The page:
Sleep of Reason


Our Daily Correspondent


Volkov, Tatiana Larina’s Dream, 1891

When Edith M. Thomas wrote “Talking in Their Sleep” in 1885, she was already regarded as one of America’s foremost poets. Well into the last century, her poems were part of the canon—and this one, in particular, was a common inclusion in grade-school readers, memorized and recited by generations of students.

If you look at the 1919 textbook Wheeler’s Graded Literary Readers, with Interpretations, you’ll find “Talking in Their Sleep” presented as a straightforward story of plants and trees sleeping through the winter: “In the spring, just as boys and girls awake in the morning, they will awake again.” As a child, I found the poem terrifying. That something should seem dead when sleeping was scary enough; that the seeming-dead should also speak only made it worse. But then, sleep-talking has always frightened me.

You see, by day, I am caution personified. The self-designated peacemaker in a volatile family, I have always seen words as potentially lethal things to be managed with care and forethought. I rarely speak without considering what I say—will it offend someone? Anger them? Sound foolish? And I am morbidly self-conscious about my speaking voice; even into my thirties, I am regularly mistaken for a child on the telephone, which I avoid using with even my closest friends. Given these sensitivities, it has always struck me as both cruel and somehow fitting that my worst nightmare should come true on an almost nightly basis.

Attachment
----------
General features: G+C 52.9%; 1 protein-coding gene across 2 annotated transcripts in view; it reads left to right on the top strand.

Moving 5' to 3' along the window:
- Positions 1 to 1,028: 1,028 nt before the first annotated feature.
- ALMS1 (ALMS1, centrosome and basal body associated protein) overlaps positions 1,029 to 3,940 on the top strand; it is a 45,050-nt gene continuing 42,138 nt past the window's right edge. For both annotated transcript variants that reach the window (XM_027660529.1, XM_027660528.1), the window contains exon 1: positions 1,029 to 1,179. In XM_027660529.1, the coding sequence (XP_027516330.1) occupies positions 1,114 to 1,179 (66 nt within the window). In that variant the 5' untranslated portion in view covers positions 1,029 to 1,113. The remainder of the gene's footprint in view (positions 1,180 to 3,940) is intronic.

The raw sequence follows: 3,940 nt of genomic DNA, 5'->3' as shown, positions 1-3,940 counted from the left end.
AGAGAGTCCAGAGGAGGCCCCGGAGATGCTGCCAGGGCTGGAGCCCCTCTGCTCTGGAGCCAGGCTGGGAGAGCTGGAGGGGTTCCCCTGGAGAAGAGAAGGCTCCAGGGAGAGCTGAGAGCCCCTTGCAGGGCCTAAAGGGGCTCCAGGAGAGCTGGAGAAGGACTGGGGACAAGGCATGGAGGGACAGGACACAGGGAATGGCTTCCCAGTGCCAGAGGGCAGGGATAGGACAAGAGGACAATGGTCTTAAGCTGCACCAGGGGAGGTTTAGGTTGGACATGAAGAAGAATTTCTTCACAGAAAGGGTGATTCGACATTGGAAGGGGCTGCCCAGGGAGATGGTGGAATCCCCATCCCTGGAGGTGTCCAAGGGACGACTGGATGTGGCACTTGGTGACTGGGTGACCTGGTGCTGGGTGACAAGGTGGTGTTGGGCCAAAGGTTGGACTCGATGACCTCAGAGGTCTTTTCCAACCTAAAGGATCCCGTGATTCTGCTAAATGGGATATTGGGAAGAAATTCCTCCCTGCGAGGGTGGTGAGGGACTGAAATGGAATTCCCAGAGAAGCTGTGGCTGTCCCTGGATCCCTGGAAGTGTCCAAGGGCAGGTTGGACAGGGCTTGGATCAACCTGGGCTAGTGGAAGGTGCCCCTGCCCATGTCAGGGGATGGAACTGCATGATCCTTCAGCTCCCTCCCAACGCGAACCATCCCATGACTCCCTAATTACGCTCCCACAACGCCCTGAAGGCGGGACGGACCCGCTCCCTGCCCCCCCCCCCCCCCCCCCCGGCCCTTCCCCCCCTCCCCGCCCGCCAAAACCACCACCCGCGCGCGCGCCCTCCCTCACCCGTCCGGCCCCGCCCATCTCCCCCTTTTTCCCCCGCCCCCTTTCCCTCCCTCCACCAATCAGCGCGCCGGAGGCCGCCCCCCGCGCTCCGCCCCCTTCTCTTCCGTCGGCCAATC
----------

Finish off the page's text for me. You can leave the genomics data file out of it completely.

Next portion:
“I talk in my sleep,” I’ll tell someone nervously if I know we are to share a room, and the person will laugh—but no one has ever known what’s to come. Even I don’t, exactly, though I’m told my late-night soundtracks encompass everything from singing to screaming to fully intelligible monologues.

Anyone who hears such things is understandably alarmed—listeners will usually rouse me from what they assume to be a horrible night terror brought on by the buried memory of some early trauma. But in fact, my dreams are deadly dull. More often than not, when awoken, I’ll be in the midst of debating someone about a book, or a recipe, or arguing over the best place to buy a terry-cloth bathrobe. I just do it all at top volume. All the quotidian situations, I guess, in which I constantly, exhaustingly, needlessly police my words and thoughts.

Somniloquy affects 4 percent of adults. According to Wikipedia, “depending on its frequency, it may or may not be considered pathological.” I suspect mine might be pathological. In any case, those who love me are counseled to wear earplugs.

“You think I am dead,”
The apple tree said,
“Because I have never a leaf to show–
Because I stoop,
And my branches droop,
And the dull gray mosses over me grow!
But I’m still alive in trunk and shoot;
The buds of next May
I fold away–
But I pity the withered grass at my root.”
“You think I am dead,”
The quick grass said,
“Because I have parted with stem and blade!
But under the ground
I am safe and sound
With the snow’s thick blanket over me laid.
I’m all alive, and ready to shoot,
Should the spring of the year
Come dancing here–
But I pity the flower without branch or root.”
“You think I am dead,”
A soft voice said,
“Because not a branch or root I own.
I never have died,
But close I hide
In a plumy seed that the wind has sown.
Patient I wait through the long winter hours;
You will see me again–
I shall laugh at you then,
Out of the eyes of a hundred flowers.”